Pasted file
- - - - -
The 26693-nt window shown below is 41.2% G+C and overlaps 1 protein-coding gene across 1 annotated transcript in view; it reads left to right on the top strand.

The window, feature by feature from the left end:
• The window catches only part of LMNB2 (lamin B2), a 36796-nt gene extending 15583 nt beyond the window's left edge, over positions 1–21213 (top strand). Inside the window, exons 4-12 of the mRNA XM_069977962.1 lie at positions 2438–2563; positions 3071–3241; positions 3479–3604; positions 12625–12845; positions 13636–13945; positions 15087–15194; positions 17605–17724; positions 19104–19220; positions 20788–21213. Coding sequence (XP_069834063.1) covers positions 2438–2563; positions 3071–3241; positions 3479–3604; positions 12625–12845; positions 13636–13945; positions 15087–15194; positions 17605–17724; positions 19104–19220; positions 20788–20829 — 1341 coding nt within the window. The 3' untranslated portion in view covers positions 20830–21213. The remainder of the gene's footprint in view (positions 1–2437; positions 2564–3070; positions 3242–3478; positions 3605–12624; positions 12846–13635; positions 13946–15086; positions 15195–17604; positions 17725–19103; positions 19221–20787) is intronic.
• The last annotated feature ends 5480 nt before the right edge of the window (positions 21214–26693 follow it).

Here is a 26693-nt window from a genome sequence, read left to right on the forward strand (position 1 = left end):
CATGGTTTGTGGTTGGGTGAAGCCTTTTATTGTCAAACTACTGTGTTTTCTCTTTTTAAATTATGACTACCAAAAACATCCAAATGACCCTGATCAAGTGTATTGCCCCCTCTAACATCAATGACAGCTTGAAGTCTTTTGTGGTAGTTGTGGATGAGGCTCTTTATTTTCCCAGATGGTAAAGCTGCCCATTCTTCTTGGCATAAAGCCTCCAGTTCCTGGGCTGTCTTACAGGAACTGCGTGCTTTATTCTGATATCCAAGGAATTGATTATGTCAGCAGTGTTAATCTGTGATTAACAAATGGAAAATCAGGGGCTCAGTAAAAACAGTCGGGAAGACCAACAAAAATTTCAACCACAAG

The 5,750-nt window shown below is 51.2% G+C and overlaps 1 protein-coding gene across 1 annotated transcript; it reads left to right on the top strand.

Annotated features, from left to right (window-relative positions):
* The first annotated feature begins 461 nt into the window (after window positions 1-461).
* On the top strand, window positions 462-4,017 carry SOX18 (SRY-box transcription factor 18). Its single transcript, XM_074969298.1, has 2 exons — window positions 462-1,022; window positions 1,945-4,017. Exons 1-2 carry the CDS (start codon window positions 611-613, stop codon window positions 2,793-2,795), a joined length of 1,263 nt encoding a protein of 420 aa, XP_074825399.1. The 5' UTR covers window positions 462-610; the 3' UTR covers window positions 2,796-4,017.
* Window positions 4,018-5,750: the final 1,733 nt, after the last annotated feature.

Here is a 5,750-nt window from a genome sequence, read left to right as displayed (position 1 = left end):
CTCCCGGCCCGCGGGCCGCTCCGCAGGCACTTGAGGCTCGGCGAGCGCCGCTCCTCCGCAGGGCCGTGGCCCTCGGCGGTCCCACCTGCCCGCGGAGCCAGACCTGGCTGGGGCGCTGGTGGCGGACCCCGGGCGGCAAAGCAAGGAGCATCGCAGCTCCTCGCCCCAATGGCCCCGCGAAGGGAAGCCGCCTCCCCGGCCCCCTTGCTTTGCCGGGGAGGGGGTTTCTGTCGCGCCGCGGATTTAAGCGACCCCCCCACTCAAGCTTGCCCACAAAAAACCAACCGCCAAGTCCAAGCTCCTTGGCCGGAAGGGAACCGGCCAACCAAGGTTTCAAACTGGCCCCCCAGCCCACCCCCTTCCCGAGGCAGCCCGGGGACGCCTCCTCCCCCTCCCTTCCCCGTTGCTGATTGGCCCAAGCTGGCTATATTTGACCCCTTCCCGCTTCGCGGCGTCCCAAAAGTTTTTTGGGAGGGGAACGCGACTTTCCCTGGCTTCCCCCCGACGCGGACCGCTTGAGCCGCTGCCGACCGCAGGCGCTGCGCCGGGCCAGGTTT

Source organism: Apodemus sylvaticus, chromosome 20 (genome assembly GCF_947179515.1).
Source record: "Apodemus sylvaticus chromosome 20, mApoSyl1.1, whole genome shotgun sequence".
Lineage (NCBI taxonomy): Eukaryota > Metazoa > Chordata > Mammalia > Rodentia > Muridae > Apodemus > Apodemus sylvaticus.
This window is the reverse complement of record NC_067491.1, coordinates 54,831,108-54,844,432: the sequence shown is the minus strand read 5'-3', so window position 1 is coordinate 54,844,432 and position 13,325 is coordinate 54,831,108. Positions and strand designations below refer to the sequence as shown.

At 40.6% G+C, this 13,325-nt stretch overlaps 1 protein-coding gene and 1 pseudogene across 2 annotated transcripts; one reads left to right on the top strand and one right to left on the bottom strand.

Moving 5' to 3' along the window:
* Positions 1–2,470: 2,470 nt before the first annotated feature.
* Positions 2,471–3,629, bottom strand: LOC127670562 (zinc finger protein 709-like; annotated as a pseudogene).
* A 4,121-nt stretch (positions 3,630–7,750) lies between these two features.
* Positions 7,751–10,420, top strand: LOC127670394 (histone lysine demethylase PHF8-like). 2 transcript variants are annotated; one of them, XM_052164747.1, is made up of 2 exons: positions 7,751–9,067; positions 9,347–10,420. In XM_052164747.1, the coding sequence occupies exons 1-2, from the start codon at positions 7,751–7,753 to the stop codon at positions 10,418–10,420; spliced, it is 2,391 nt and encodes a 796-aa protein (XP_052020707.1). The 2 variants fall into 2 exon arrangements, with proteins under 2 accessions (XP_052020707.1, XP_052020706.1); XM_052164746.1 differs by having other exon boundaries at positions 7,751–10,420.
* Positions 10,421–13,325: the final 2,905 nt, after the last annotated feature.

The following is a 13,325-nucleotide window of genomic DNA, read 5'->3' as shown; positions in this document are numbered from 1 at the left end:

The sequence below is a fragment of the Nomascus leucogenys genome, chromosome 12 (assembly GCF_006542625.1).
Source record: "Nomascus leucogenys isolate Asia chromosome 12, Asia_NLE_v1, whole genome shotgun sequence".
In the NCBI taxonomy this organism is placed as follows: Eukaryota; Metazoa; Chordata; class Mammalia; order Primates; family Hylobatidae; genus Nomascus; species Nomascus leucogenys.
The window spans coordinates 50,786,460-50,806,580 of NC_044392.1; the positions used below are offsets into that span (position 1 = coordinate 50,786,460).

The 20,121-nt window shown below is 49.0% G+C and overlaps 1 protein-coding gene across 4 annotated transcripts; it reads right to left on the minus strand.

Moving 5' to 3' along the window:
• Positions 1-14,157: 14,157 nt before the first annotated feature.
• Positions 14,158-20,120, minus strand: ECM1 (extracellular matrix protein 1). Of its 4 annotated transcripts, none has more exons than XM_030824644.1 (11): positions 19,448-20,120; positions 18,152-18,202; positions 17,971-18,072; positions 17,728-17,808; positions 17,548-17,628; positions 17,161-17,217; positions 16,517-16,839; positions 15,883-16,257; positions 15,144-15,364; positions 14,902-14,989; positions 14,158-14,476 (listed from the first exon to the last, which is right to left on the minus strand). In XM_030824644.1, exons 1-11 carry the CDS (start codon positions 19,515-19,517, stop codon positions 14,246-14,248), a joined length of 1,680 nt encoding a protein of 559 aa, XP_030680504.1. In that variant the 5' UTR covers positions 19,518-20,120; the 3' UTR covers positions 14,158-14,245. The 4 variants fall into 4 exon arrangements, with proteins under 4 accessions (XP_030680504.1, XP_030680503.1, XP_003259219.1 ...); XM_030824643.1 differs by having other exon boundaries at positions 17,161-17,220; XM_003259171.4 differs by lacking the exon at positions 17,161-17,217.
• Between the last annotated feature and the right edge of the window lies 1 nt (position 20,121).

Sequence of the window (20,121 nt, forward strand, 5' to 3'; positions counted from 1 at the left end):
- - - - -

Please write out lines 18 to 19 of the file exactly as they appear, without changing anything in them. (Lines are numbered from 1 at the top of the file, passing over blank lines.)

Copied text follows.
At 40.6% G+C, this 13,325-nt stretch overlaps 1 protein-coding gene and 1 pseudogene across 2 annotated transcripts; one reads left to right on the top strand and one right to left on the bottom strand.

Moving 5' to 3' along the window: